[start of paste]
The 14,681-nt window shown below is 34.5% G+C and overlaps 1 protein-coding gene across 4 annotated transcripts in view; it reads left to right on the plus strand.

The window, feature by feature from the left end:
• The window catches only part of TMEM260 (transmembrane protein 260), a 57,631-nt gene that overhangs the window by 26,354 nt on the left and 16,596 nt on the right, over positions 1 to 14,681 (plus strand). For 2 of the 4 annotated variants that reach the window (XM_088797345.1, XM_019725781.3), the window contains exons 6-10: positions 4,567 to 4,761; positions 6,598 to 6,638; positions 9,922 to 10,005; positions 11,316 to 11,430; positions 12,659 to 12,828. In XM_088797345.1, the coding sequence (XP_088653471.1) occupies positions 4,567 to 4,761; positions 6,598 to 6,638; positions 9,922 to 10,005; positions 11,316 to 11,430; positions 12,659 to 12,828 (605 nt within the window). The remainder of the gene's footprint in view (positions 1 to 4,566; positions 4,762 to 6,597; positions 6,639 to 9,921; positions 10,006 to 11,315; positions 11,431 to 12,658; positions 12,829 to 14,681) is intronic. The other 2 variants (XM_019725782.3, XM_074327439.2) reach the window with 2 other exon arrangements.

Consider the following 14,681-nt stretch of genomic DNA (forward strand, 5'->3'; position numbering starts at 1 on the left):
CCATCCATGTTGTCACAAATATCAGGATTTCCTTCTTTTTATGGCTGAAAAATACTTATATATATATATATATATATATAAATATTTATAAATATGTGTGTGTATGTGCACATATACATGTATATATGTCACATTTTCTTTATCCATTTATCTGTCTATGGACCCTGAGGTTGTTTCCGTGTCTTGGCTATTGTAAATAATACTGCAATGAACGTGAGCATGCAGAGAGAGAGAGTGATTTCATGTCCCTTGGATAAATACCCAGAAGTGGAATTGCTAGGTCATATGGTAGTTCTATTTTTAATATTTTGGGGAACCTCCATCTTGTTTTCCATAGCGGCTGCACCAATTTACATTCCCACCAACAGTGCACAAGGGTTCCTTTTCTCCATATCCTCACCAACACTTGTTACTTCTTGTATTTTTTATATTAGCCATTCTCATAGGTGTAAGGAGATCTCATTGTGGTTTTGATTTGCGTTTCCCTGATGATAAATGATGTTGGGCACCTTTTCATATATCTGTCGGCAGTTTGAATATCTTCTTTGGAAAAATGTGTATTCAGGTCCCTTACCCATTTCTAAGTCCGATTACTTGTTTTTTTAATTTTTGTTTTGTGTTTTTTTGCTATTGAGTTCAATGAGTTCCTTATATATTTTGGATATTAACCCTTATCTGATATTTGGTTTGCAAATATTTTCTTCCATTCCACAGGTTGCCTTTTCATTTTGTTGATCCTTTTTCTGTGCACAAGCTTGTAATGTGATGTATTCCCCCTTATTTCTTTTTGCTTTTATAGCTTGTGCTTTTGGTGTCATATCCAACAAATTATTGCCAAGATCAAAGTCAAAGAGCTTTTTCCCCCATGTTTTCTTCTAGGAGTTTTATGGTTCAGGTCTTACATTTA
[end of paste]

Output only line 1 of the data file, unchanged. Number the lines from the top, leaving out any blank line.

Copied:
The 14,681-nt window shown below is 34.5% G+C and overlaps 1 protein-coding gene across 4 annotated transcripts in view; it reads left to right on the plus strand.